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Darlington is a small city in and the county seat of Darlington County, in the northeastern part of the U.S. state of South Carolina. It is a center for tobacco farming. The population was 6,289 at the 2010 census, down from 6,720 at the 2000 census. Darlington is part of the Florence Metropolitan Statistical Area.

Darlington, theorized to be named for the Revolutionary War Colonel Darlington, is known for its Darlington Oak and Spanish moss.  Darlington County was named thus by an Act in March 1785.

Darlington is the location of Darlington Raceway, a speedway that is home to the annual NASCAR Southern 500 race. Darlington is also the site of the National Motorsports Press Association (NMPA) Hall of Fame. 


Early history

This area was settled in the mid-18th century by Welsh, Scotch-Irish, and English farmers, who grew cotton primarily.

The settlement of what is now Darlington County began in earnest after 1736 and 1737 when the province of South Carolina set aside a vast area of land for the Welsh Baptists of Delaware. This Welsh Tract bordered both sides of the Pee Dee River. Soon after the first settlers began to arrive they constituted the Welsh Neck Baptist Church. This church was first located on the north side of the Pee Dee River, opposite present-day Society Hill. For almost thirty years settlers concentrated on the banks and small tributaries of the Pee Dee River. Beginning in the 1760s and continuing into the 1770s other groups slowly made their way into present-day Darlington and were granted lands on the Lynches River, Jeffries Creek, and a host of other watercourses. These later settlers included descendants of French Huguenots, Scots-Irish, and the English.

For three decades following the arrival of the first settlers, local government did not exist for the citizens of the area. All deeds, estate settlements, and other legal matters had to be taken to Charles Town to be recorded. In 1769, by an Act of the Assembly, Cheraw District was established as a Judicial District. A courthouse and gaol (jail) were built at Long Bluff (near present-day Society Hill) and were operational by late 1772.

After the Revolutionary War, in 1785, Cheraw District was divided into three counties, Marlborough, Chesterfield, and Darlington. Darlington County was bounded by Cedar Creek, the Pee Dee River, and Lynches Creek (River). To this day there is uncertainty concerning why the county was named "Darlington". A new county seat was established near the center of the county, Darlington Court House. After 1798 the designation "county" was changed to "district". In the 1868 South Carolina Constitution, the designation reverted to county.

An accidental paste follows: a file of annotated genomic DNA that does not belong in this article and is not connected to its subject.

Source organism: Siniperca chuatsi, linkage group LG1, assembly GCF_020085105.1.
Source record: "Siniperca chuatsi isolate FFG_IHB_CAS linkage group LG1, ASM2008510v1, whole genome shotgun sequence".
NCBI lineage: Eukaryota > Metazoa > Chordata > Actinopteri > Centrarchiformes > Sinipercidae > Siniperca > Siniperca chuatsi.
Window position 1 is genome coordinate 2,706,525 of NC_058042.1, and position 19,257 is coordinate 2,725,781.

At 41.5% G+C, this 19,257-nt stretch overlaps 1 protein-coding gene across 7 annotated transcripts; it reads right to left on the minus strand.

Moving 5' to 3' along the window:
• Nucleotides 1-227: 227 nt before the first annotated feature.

Florence County was created out of parts of Darlington and Marion counties in 1888. Darlington County lost additional territory in 1902 when Lee County was created.[6]

1895 Map



Darlington Court House and Public Square

The public square and the courthouse now sit in their present location because of an argument between two men, Colonel Lamuel Benton and Captain Elias Dubose, in the late 18th century. The tale goes that the disagreement began over whether the courthouse should be located in Mechanicsville or Cuffey Town. It was said that the two compromised, each beginning in their town traveling on horseback until reaching one another. The spot where they met is now the site of the Darlington public square and courthouse. A fire in March 1806 destroyed the original courthouse. It was rumored at the time that an old woman was responsible for the flames in an attempt to burn papers connected to her coming court case. Between 1824 and 1825 it was rebuilt with brick due to a petition to build all buildings on the public square in brick to prevent the spread of fire.


Historic sites

The Cashua Street-Spring Street Historic District, Julius A. Dargan House, Darlington Downtown Historic District, Darlington Industrial Historic District, Darlington Memorial Cemetery, Dove Dale, First Baptist Church, Nelson Hudson House, Manne Building, Clarence McCall House, Charles S. McCullough House, Oaklyn Plantation, St. John's Historic District, South Carolina Western Railway Station, West Broad Street Historic District, Wilds-Edwards House, and Mrs. B.F. Williamson House are listed on the National Register of Historic Places.

text...from Wikipedia